I have been lucky to travel around my country first before I embarked on an overseas career. This gave me the chance to confirm what everyone has been saying about the Philippines. That it is a beautiful country rich in natural resources and home to citizens whose hospitality is oftentimes considered to be a fault. I’ve practically toured the whole island of Luzon, from Aparri in the North, down to Mindoro, Bicol and Palawan in the South. In the Visayas, I’ve visited Cebu, Leyte, Iloilo and Bacolod. In Mindanao, I’ve scoured the cities of Davao, Cotabato, Cagayan de Oro, and General Santos, and have been to Marawi and Butuan. I believe those are good samples of the best of my country’s 7,100 islands.
Not everything was fun and happy, though. In some of my travels, I’ve encountered dangers, felt rage, loneliness, and embarrassments. But looking back, they have all been part of the whole adventure, and have added strong hues to this colorful multi-dimensional prism of experiences. On my first trip to South Cotabato, I remember praying for my dear life when our 50-seater foker airplane experienced an engine trouble right in the middle of a typhoon. Imagine how horrified I was when during the strong air turbulence, the flight attendants started to distribute life vests to everyone in anticipation of a water landing. When I saw their nervous faces, I immediately felt that surprising tedium of a nightmare. It was a moment of helplessness and resignation and I sat there in terror and totally surrendered my fate to God.
In Marawi City, where I gave lectures on video production at the Mindanao State University, my legs literally wobbled in frozen fright when we drove through a Muslim rebel infested area, where minutes earlier, a military encounter transpired.
I’ve wined and dined in some of the best hotels, but have also eaten uncooked root crops and salt with farmers inside a shanty made of cardboard boxes. I have taken luxurious baths in Jacuzzis full of herbs, aromatic oils, and flowers but had also survived being in a remote island for three days with practically no toilets and beds. In Cebu, I was once given a red carpet treatment on a writing assignment which got me face to face with the world famous seaweed Taipan, Benson U. Dakay. Weeks after that, I found myself riding a carabao in the rocky mountains of Bukidnon to interview peasants for a story I was doing on barriers to rural entrepreneurship. I relished all the perks of my travels, but have also learned to endure and live with its intrinsic inconveniences and discomforts.
Since childhood, I always had this funny feeling that I would go out of my country one day. My first overseas trip to Taiwan became extra significant because I got tired of my carefree, wacky, wild life and wanted to clean up my act. An overseas employment gave me that opportunity. For three and a half years, Taiwan became my mental oasis, emotional awning, and spiritual sanctuary. Exploring the country was also like discovering bits and pieces of my unknown self. Which is really what I like about traveling – the fusion of surprise, awe, fun, fear, intrigue, sadness and joy interlaced with the idea of motion. It is relishing the pleasure of food using chopsticks, expensive cutlery, or bare hands, losing oneself in a crowd speaking panoply of languages and dialects, viewing breathtaking sceneries with childish glee, feeling the country’s various rhythms using the heart as barometer, making quick mental notes, and absorbing culture like a fast-track scholar.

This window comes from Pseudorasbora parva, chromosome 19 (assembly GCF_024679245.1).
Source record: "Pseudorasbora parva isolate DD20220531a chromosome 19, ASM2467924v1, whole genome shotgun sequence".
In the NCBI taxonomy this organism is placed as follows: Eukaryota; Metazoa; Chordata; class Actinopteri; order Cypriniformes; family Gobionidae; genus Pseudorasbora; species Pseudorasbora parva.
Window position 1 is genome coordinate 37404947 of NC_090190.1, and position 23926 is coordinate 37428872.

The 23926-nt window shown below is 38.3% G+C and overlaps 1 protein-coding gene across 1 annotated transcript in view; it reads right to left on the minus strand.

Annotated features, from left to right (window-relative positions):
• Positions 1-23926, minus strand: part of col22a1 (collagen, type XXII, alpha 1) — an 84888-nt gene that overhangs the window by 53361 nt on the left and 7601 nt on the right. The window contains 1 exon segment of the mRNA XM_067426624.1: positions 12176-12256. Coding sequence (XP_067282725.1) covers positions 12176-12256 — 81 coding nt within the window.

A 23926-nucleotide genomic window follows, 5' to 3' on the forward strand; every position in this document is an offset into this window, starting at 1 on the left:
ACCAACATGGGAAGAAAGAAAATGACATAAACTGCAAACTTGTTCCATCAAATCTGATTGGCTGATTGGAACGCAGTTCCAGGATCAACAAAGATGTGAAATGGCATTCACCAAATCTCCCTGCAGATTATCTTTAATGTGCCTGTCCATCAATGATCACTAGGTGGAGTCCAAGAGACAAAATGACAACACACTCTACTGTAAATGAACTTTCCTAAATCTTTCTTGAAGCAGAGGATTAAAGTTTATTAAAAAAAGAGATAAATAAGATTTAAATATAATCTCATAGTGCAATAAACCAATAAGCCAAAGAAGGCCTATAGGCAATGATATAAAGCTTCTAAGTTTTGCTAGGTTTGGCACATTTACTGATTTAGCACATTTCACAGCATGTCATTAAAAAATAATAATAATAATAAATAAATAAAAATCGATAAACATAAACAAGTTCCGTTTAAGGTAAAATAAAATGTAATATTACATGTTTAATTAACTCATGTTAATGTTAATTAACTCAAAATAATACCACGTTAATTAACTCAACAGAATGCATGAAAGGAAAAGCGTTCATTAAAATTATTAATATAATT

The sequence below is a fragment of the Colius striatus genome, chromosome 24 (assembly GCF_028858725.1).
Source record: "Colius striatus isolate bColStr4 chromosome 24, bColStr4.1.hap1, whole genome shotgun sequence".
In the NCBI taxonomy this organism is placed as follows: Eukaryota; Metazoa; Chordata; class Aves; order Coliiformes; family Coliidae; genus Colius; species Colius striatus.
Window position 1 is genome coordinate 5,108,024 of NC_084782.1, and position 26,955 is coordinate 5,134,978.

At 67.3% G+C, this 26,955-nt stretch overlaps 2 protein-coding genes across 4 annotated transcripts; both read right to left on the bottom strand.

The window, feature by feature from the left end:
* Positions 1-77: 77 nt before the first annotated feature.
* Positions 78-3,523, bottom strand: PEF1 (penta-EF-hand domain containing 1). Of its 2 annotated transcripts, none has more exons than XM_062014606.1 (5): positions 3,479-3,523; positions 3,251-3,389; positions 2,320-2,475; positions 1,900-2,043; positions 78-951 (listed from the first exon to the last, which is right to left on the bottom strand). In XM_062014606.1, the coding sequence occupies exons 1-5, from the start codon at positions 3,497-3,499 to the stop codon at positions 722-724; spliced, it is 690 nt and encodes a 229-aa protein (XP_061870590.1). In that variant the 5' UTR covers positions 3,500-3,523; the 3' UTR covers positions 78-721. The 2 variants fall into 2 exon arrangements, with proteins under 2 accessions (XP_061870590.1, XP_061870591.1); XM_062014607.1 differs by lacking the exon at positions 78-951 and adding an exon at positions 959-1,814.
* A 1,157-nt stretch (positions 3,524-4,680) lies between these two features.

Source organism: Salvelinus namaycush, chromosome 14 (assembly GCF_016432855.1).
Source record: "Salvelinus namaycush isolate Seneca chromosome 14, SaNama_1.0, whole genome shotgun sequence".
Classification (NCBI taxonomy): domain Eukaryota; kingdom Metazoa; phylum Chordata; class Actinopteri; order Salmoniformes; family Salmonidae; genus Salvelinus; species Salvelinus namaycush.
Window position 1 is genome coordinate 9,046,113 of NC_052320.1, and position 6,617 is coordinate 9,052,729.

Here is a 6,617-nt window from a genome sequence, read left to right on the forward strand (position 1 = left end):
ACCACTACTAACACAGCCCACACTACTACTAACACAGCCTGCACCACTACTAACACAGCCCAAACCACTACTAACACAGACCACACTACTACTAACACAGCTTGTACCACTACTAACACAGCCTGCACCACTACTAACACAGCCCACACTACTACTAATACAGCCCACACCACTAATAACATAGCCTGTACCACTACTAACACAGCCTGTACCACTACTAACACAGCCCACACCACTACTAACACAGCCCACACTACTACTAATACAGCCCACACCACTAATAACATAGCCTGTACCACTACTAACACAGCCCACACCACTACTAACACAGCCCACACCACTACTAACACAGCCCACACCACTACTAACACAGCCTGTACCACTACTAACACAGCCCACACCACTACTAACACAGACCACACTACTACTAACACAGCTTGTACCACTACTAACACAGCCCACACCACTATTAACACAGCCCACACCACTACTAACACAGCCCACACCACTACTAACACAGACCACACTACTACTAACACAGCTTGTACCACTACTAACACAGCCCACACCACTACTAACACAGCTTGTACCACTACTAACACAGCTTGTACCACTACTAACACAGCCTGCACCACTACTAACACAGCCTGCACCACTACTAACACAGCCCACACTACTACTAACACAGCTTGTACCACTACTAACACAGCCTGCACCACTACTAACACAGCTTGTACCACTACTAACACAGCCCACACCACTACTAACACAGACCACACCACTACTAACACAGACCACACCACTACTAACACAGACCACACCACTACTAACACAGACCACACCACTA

From Taiwan, I did more solitary traveling and viewed the world in less myopic fashion. My ever-increasing collection of enriching moments made me grow as a person. Soon, I started to discover that I was getting less clumsy and more alert and my self-confidence increased. I began to step out of the confines of textbooks and graduated from vicarious experiences to real ones.
In Hong Kong, a Latin businessman engaged me on a chat regarding the growing market for Cuban cigars in Asia and I found myself bluffing my way on a topic I didn’t know anything about. After training myself not to be scandalized by the sight of naked bodies walking on the beach of Australia’s Gold Coast, I still got shocked when I saw a man snorting cocaine inside an elevator in a hotel in Melbourne. He even offered me his stuff, and smirked at my face when I politely declined his offer. In Kota Kinabalu, I had an intimate conversation on spirituality with a pretty, kind Swiss woman, who happened to be an atheist. When I entered a bar one sweltering afternoon in Kangaroo Island, everyone stared at me that I felt like a Martian who has stepped on Earth. Later, I learned from the waitress that it was the first time that an Asian entered the bar. “I hope you don’t mind, but can I touch your skin?” she awkwardly asked, “I’ve never seen anyone so brown. And your hair is so black!” Whoa, I told myself. I have really traveled far!
The thrill is in the packing, but the pain is when one pays the bills. The excitement starts the moment the mode of transportation moves, but the real joy comes when one returns home. For all its hassles and fun, traveling rejuvenates, illuminates, enlightens, transforms and enriches the self. It is delicious and invigorating. As one writer aptly puts it, “traveling is a birthing of sorts.”